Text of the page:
The Renew Sports Car is Made With 100 Pounds of Cannabis

Jay Leno got the chance to drive this, erg, green vehicle around LA.

Renew

While this may not be the first car built with a little bit of help from wacky tobacky, it certainly is the most innovative. Former Dell executive Bruce Dietzen has been working on his own sports car, the 2017 Renew, with the environment in mind, and as we can see here, he's been thinking way outside the box. With goals set on using eco-friendly materials, the man was able to build a car body that's made up by 100 pounds of cannabis, all covered in an extremely hard resin. 

Jay Leno drove the Renew on his show, Jay Leno's Garage, Wednesday night and debuted the car to the rest of the world. During the broadcast, Dietzen gave the audience some insight to what makes cannabis such a viable building material for the future of cars.

According to him, these tightly woven cannabis leaves make the car's body ten times stronger than steel, an attribute which he soon tests out by banging on the hood over and over. Leno even gives it a go, all without damaging the Renew's bodywork. Additionally, the manufacturing process used to construct the car is "carbon neutral", meaning it doesn't tax the atmosphere with any extra, harmful gasses. 

While being constructed from hemp certainly helps the car's publicity, it has also hurt its advancement in some ways. "It's kind of a double edged sword" says Leno. "The marijuana connection garners the interest, but then people don't take you seriously."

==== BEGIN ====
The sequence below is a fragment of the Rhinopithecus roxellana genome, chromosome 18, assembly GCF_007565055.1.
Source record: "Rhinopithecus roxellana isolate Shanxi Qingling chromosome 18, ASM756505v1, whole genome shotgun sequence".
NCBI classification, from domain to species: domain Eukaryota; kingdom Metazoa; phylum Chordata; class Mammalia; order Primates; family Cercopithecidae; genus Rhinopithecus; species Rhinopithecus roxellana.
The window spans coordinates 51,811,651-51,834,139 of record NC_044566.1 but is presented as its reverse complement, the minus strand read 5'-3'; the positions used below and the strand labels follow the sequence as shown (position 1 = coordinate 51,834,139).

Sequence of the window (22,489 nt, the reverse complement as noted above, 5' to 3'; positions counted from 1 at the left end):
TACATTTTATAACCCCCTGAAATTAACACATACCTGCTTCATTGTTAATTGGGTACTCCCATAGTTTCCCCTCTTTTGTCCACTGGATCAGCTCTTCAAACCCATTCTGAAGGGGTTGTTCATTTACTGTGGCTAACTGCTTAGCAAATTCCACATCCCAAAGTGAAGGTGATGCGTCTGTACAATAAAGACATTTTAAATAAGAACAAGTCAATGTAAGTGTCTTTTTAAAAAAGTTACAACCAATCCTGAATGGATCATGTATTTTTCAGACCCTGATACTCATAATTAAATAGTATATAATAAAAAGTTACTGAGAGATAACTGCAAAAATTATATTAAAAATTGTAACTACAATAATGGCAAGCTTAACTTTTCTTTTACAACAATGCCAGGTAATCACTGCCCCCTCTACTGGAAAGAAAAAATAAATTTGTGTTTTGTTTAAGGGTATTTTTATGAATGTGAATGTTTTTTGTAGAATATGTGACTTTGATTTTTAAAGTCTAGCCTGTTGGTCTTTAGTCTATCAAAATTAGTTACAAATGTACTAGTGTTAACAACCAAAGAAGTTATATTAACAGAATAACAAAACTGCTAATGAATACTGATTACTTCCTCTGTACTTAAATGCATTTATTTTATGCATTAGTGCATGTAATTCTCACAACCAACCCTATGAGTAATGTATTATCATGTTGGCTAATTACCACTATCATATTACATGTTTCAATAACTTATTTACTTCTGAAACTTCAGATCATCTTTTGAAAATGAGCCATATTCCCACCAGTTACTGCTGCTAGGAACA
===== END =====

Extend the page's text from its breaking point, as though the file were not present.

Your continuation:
Jay Leno's Garage

Dietzen does note, however, that he isn't the first to make a car made out of cannabis. The granddaddy of the project was Henry Ford, who produced the original weed-on-wheels in 1941. By taking from Ford's findings, Dietzen was able to modernize the efforts and bring it up to speed for the auto industry in 2017.

While this may not be the cheapest way to build a car, it certainly is efficient. Dietzen claimed that he has approximately $200,000 invested into the project, meaning that it would be a pretty costly venture given its use of exotic materials and unique production methods.

"No one said investing in the future is going to be cheap," he said.

The inventor has also been reportedly working on an alternative fuel for vehicles with Colorado-based company Cool Tech, further supporting his agenda of bettering the environment through automotives.